10. One of the main reasons as to why my aunt's husband was so keen and helpful to induce my father to build our house in the same villagestead as his, was to ensure that he would not feel so isolated in a rural district in which he himself was a relatively recent immigrant. With a trusty and intelligent brother-in-law, noted for his courage demonstrated in an inter clan feud which took place up country not that many years ago, building a house and living close by, gave him a feeling of real sense of security, psychological, social as well as physical. To reinforce these, the two of them joint force in a well thought out and well planned Socio-Public Relations Programme. Togehter, they built, founded and managed a village school for the children of the Hakka communities in the neighbourhood. In addition, they formed and worked out a draft constitution for an Association for the ethnic Hakkas, by the name Luen Wo Tong ( ), which they met once a years, to discuss certain social issues, and reaching agreements on and formulating a series of social practices. Amongst the various things, they resolved at the first Ganeral Meeting,were:-
a) That Ó‚ï‚ã‚é‚á‚ì‚ Ç‚é‚æ‚ô‚ó‚, at Weddings, House Warmings, Birthdays, Moon Yuets and other similar Joyful social occassions, was fixed at an agreed rate of ³‚°‚ ã‚å‚î‚ô‚ó‚, cash, if a single person is invited; and should not exceed $1,00 if the whole family were invited. Provided always that there is no obligation to send a Gift unless the host had initiatingly sent out his invitation.. Helpers for the Wedding feast, the wedding procession etc., should each be paid service Lai shi at 50 cents esch.
b)That at funerals, able bodied members of the Association should volunteer to help, as pall bearers, grave diggers, or render such other assistance as necessary, but such helpers should in return each be paid a service Lai shi at 60 cents per head per day.
c)That the heads of family of the Hakka communities in the neighourhood should meet once a year, on the 8th day of the Chinese New Year, at which they would exchange their New Year Greetings, and the occasion would also serve as Annual General Meeting to discuss subjects of common interest, to pass new resolutions or to amend old resolutions etc.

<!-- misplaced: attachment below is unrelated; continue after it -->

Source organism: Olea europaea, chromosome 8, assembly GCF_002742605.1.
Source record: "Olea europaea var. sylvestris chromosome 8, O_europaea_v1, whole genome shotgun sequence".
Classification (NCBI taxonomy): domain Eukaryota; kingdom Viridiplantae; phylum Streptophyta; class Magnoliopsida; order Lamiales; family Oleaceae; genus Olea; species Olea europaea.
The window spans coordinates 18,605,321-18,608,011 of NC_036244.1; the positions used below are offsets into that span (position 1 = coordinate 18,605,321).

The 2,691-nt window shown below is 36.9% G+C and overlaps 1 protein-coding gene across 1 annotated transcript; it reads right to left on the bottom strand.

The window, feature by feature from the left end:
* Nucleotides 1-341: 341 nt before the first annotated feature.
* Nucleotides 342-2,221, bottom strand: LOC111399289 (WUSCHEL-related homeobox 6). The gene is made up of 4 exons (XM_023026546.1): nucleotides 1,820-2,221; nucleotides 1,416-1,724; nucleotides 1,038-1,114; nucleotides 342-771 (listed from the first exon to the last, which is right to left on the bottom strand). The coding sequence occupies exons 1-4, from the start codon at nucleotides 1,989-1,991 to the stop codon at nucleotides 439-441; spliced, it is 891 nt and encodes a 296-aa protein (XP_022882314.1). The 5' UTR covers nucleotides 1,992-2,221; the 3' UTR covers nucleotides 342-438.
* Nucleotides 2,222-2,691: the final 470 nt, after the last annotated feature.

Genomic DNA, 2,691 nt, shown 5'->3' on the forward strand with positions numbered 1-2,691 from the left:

Events proved that such social integration was far more effective for mutual mutul trust and collective security than the earlier on described "Defence Treaty" of the Luen On Tong concept. Through the organization of Lue Wo Tong, we made a lot a friends, built up a lot of trust, and we integrated ourselves truthfully into the society of the neighbourhood. The Association continued to function right up to the days of the Japanese occupation. Though it was not revived after World War II, the spirit continued. In the early Fifties, when a new market town was established for Fanling District, they adopted the name Luen Wo, for the Market. Hence the name Luen Wa Hui of to-day.
The school, though suspended during the Japanese Occupation, was soon revived and later redeveloped. It celebrated its Diamond Jubilee (60th Annivrsary) a few years ago in 1985. The organization continued to function for over 15 years, right up to the days when the Japanese occupied Hongkong. The School, was revived soon after the Japanese occup